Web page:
A report commissioned by Cefic and produced by Oxford Economics has concluded that the EU chemical industry’s inability to compete in the global arena has eroded its share of global exports. The EU chemical industry accounted for 31% of global market share in 1991 and just 21% of global market share in 2012. The study argues that the reason for this decline is poor competitiveness and not the global recession. Compared to the oil-rich Middle East, the EU’s energy costs are exceptionally high. And the rising prominence of the US energy sector vis-à-vis the shale oil fields has also relegated the EU chemical industry to the background. The problems in the EU are compounded by increasing regulation and decreased investment. The hardest hit sectors in the EU chemicals industry are polymers and petrochemicals – which comprise approximately 50% of all European Union chemical exports.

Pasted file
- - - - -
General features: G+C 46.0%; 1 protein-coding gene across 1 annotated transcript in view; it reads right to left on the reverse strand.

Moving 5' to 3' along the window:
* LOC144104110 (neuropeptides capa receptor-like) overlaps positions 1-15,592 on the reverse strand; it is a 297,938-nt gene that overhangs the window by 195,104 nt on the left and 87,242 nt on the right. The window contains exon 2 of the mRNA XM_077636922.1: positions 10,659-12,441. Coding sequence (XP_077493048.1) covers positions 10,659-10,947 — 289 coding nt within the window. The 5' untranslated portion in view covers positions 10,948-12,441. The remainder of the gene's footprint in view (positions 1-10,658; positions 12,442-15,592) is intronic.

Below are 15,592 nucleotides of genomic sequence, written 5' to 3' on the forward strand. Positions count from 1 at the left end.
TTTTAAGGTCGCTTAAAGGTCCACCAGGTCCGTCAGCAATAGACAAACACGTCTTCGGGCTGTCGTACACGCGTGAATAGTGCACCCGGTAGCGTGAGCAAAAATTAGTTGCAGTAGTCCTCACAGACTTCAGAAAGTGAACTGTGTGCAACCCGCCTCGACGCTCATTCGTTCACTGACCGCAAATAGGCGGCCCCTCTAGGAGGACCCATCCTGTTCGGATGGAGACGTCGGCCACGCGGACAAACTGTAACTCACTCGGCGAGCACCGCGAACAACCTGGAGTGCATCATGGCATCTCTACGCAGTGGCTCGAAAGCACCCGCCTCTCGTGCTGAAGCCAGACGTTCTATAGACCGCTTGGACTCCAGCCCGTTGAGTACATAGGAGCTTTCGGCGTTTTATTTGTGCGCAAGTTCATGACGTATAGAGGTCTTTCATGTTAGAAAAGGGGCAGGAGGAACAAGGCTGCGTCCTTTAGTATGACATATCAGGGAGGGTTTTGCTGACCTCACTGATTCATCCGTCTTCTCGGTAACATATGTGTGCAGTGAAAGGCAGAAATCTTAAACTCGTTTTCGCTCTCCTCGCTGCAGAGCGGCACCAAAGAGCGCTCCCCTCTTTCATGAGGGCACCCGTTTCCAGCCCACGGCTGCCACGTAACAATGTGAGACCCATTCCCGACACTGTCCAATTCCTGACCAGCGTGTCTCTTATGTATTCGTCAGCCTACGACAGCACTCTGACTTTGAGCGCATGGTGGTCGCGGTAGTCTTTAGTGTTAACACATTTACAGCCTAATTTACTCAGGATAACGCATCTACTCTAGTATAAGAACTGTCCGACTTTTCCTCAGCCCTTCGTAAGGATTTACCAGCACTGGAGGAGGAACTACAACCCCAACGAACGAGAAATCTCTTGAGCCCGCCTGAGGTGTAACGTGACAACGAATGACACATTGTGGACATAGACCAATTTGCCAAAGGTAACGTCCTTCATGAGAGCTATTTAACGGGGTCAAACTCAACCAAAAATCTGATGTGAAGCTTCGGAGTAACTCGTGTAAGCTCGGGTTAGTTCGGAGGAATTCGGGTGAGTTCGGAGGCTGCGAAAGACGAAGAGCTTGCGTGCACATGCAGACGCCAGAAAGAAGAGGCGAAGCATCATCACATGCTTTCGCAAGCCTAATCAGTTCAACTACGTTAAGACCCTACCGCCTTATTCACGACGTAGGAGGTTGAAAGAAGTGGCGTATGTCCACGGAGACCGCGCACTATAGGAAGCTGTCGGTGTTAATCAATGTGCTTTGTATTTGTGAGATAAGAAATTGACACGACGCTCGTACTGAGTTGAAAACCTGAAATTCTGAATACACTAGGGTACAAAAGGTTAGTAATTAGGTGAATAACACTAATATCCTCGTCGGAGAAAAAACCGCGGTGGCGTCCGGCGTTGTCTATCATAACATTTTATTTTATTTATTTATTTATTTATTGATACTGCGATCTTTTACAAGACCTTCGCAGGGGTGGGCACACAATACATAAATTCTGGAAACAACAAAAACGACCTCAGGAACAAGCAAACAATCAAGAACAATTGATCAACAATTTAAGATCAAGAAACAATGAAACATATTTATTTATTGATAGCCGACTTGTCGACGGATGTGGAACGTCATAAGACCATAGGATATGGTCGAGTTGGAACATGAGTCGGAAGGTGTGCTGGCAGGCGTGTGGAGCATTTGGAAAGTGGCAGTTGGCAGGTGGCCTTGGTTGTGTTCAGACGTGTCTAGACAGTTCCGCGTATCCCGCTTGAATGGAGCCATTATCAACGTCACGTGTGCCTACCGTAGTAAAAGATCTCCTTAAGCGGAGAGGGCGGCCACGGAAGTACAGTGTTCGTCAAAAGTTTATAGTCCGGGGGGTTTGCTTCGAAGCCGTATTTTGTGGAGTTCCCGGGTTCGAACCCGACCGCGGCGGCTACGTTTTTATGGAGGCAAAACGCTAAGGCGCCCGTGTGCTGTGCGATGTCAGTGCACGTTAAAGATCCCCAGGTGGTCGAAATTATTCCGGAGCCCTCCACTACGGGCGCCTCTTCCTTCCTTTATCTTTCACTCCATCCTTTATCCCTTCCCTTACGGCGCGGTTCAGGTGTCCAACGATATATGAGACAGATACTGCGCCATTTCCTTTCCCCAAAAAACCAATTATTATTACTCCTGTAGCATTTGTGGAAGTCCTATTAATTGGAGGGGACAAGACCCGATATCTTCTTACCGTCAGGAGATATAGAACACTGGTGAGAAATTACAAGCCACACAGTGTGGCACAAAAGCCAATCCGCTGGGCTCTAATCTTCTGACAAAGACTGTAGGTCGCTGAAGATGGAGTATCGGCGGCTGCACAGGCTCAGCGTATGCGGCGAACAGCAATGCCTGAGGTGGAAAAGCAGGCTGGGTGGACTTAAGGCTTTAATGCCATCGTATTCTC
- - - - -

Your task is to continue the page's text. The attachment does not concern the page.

The Oxford Economics report suggested that one way of reversing the trend is to reduce energy costs, and also calls for increased R&D in process innovations and product innovations. These are key areas for strategic growth in the chemical sector. By employing such measures the EU chemical sector could expand job prospects by as much as 500,000 with an estimated boost to Gross Domestic Product (GDP) of €35 billion. New Cefic President Jean-Pierre Clamadieu believes that the EU’s chemical industry could become more competitive as a result of these proposed measures. The European Union’s chemical trade surplus hit a record high of €48.7 billion last year, however the net exports figure for the first 7 months of this year dropped by €2.7 billion year on year. The decreased revenues are largely the result of weak demand from the US and Asia, and increased demand for oil from the Middle East and the US.